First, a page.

• 39. • 1 kcal = 4.184 kilojoules • The energy value of food is measured in the laboratory by an instrument called a bomb calorimeter. • Ex: carbohydrates: 4 kcal/gram, Fat: 9 kcal/gram, Protein: 4 kcal/gram. • Thus if we know the carbohydrate, fat and protein contents of food or diet, we can calculate the calorie value. • Energy needs of the body: the body used glycogen, sugars, fatty acids, glycerol and amino acids to supply energy.
  • 40. • The breakdown of these substances required numerous steps and is a very complex process. • The rate of breakdown depends upon the total daily energy requirement: the basel metabolism, the amount of voluntary activity, the influence of food and the need of growth. • Basel metabolism: account for more than ½ the energy requirement for most people. Its include the involuntary activity of the body while at rest but awake
  • 41. • The basal metabolism can be measured as basel metabolism rate(BMR). The following conditions are observed: 1. The individual is a wake but laying quietly in comfortable room. 2. He is in the post absorptive state( he has had no food for 12-16 hours). 3. The body temperature is normal 4. He is not tense or emotionally upset.
  • 42. • The BMR is then measured by indirect calorimeter, which is the measurement of oxygen consumption and carbon dioxide production arising from the combustion of specific nutrients. It is based on the fact that the amount of energy expended is always in direct relationship to the amount of oxygen utilized in the combustion of various food componants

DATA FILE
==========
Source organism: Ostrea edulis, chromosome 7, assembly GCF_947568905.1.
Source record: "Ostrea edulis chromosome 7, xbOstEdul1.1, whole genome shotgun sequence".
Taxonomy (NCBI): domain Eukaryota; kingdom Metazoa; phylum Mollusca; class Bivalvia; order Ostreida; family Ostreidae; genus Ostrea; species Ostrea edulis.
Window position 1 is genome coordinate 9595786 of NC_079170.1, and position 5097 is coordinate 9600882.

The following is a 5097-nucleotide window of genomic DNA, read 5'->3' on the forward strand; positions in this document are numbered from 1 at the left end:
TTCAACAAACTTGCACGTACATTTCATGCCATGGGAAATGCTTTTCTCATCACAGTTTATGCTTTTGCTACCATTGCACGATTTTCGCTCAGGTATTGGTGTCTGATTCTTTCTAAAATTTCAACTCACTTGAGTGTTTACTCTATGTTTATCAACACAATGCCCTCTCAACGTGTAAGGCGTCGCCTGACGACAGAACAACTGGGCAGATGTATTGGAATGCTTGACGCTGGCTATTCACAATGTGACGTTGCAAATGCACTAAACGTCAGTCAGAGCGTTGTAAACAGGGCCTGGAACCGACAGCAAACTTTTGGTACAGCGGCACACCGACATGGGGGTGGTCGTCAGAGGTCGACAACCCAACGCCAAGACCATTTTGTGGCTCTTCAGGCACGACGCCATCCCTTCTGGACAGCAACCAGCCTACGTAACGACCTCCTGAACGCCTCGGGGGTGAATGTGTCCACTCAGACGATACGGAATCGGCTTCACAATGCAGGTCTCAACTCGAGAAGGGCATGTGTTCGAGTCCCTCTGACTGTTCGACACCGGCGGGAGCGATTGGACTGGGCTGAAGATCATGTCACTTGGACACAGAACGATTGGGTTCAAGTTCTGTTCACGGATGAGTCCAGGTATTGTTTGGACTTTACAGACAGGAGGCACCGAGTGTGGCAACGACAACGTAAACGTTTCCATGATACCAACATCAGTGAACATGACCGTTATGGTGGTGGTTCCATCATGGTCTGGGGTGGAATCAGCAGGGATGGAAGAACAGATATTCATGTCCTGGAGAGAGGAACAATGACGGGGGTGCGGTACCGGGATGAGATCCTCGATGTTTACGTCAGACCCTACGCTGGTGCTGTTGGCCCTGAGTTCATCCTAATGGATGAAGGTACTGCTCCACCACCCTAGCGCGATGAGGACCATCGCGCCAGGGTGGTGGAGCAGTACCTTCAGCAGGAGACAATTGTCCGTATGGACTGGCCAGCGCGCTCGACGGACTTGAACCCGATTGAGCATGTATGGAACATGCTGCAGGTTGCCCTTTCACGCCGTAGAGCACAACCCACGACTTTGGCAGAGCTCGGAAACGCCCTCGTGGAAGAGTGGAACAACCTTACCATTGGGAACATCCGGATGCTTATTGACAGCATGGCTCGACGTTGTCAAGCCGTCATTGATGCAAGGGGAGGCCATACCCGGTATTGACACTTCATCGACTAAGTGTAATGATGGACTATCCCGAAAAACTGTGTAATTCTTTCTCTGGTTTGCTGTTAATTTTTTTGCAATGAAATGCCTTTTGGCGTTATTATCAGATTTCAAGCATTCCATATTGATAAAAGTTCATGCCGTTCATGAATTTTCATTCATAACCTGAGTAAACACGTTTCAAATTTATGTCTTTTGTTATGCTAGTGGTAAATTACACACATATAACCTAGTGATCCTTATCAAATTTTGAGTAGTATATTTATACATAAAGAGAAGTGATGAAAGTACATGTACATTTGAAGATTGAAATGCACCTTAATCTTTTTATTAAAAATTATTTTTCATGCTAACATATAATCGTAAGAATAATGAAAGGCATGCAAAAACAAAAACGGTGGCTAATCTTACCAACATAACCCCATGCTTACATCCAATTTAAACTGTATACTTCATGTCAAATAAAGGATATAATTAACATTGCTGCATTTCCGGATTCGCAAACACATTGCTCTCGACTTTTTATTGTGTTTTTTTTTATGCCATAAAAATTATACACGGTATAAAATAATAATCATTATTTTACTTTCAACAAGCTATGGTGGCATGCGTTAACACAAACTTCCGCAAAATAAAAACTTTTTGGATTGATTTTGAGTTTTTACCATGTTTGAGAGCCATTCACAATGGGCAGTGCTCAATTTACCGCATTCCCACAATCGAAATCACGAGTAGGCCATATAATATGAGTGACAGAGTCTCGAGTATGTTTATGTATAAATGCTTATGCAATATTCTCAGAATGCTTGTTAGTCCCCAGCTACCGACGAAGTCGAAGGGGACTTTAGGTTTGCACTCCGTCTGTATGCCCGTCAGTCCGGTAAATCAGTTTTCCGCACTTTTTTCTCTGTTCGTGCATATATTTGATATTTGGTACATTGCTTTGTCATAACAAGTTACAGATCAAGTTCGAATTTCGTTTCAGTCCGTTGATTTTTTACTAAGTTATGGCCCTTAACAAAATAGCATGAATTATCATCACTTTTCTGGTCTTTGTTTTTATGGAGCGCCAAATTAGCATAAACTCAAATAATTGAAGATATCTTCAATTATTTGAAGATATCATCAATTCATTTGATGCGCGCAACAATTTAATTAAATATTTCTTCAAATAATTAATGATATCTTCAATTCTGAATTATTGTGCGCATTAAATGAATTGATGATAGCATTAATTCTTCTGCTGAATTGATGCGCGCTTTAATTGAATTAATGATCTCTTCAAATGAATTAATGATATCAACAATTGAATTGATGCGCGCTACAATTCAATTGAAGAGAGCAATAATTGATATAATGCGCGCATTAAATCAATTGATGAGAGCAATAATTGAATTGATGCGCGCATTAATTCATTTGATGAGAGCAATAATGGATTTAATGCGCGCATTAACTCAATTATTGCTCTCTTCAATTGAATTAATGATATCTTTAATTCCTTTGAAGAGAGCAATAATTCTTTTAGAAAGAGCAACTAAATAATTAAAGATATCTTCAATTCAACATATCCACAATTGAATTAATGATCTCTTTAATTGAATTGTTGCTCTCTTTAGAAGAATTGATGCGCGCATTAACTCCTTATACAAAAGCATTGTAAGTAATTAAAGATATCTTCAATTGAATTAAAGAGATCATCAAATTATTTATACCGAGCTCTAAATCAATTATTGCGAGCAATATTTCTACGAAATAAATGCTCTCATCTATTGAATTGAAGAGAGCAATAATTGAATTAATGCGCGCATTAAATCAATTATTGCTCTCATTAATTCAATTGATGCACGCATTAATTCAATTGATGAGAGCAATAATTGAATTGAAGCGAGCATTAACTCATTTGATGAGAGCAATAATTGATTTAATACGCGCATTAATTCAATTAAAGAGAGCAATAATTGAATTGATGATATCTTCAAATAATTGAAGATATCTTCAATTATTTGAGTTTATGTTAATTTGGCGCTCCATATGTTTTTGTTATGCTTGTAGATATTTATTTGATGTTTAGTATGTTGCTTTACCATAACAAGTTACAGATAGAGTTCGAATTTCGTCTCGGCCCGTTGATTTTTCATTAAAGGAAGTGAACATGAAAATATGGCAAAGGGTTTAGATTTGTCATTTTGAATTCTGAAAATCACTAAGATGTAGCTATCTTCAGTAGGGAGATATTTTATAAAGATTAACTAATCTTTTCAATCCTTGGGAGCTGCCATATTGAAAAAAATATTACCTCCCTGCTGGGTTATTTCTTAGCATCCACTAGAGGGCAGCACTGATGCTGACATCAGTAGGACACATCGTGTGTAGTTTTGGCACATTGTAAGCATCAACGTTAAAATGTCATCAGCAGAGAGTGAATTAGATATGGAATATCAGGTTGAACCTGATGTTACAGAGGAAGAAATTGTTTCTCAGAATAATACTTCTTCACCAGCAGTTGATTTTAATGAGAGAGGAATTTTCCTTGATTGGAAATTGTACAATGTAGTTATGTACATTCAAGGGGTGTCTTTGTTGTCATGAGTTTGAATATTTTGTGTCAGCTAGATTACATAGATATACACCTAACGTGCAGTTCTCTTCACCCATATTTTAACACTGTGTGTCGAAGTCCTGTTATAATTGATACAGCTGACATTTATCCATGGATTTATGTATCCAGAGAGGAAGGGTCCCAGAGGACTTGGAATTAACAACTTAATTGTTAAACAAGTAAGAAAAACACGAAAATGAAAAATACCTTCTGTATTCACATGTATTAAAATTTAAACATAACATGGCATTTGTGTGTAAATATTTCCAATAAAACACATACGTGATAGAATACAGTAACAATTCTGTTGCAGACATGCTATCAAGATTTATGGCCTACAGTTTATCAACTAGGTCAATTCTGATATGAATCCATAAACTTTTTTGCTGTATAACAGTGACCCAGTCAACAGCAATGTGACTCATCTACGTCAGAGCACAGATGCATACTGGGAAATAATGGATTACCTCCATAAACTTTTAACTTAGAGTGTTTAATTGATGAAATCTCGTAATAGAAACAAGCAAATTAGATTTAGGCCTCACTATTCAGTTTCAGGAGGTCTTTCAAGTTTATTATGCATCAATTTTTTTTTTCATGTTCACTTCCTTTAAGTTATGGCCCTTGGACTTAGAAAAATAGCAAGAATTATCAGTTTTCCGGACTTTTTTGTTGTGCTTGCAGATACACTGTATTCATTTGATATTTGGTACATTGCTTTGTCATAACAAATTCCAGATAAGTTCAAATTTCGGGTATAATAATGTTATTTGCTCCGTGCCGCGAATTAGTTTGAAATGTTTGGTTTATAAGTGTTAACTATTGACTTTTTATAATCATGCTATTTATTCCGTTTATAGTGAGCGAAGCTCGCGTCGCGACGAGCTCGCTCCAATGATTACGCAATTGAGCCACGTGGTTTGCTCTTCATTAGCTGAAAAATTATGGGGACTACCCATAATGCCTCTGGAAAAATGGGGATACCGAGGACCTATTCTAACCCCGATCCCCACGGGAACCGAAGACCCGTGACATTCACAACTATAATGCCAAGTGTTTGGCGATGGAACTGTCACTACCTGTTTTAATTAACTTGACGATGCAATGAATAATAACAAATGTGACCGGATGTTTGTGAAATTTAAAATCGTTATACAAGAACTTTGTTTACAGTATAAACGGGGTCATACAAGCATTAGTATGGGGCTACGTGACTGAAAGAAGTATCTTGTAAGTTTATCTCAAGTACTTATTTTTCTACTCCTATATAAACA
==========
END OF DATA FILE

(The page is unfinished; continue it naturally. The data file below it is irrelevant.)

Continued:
• 43. • In clinical practice, BMR can be estimated accurately by measuring O2 consumption of the patient for two 6 min periods under basel condition thus: • O2 consumption/hour= average O2 consumptionx10 • 1L of O2 = 4.825 kcal/hour • Convert O2 consumption/hour into kcal/hour • BMR=( Kcal/hour)/surface area = Kcal/m2/h • Surface area =obtained from the nanogram
  • 44. • Several factors affect the BMR: these include body size, muscle tissue, growth, age, thyroid state and climate.. • Voluntary activity: increases the energy requirement considerably. When calculating the person's energy needs the BMR may have to be doubled for a very active person. Under most normal life includes mainly light exercise ( office workers, teachers), moderate exercise ( nurses) of heavy exercise ( manual laborers
  • 45. • Useful table based on the type f activity, age and weight are available to help one determine quickly the needs of the individuals.
  • 46. Classification of overweight and obesity Classification BMI Disease risk Under weight <18.5 Normal 18.5-24.9 Over weight 25-29.5 High Obese Class 1 30-34.9 Very high Class 2 35-39.9 Very high Extreme obesity Class 3 =>40 Extreme high Disease risk: DM 2, hypertension, CVD for men >40 inches and women>35 inches
  • 47. Medications that can cause weight gain Medication Possible alternative Corticosteroids NSAIDs, acetaminophen Anti diabetic ( sulfonylurea, insulin, thiazolodione) Biguanides Anticonvulsants gabapentin, carbamazepine, valopric acid Lamotrigine Alpha- adrenergic blocker( clonidine, prazosin) doxazosin Hormonal contraceptives Barrier methods
  • 48. Pharmacological treatment options available in USA Class/ Drug Usual dose Lipase inhibitor Orlistate Alli: 60 mg 1x3 with each fat containing meal Xenical: 120 mg 1x3 daily 1 hour after each fat containing meal Sympathomimetics Phentermine 15-37.5 mg/day given in 1-2 divided dose, before or 1-2 hours after breakfast Phendimetrazine Capsule: 105 mg 1x1 daily before breakfast
  • 49. Complementary and alternative medicine Herb Dose Effectiveness rating Common A/E Bitter orange 975 mg/day Insufficient evidence Increase in Bp, tachycardia, CV toxicity St. john's wort Not available for obesity, range from 300-1200 mg/day Not available GI discomfort , diarrhea, insomnia Chitosan 1-5 g/day Insufficient evidence GI upset, nausea, flatulence, constipation
  • 50.
  • 51. References 1. A text book of community: new age, chapter 5, rakesh saini, 2012 2. Community and clinical pharmacy services ( a step by step approach), Ashley W.ellis, chapter 13 (obesity: weight management services), 2013.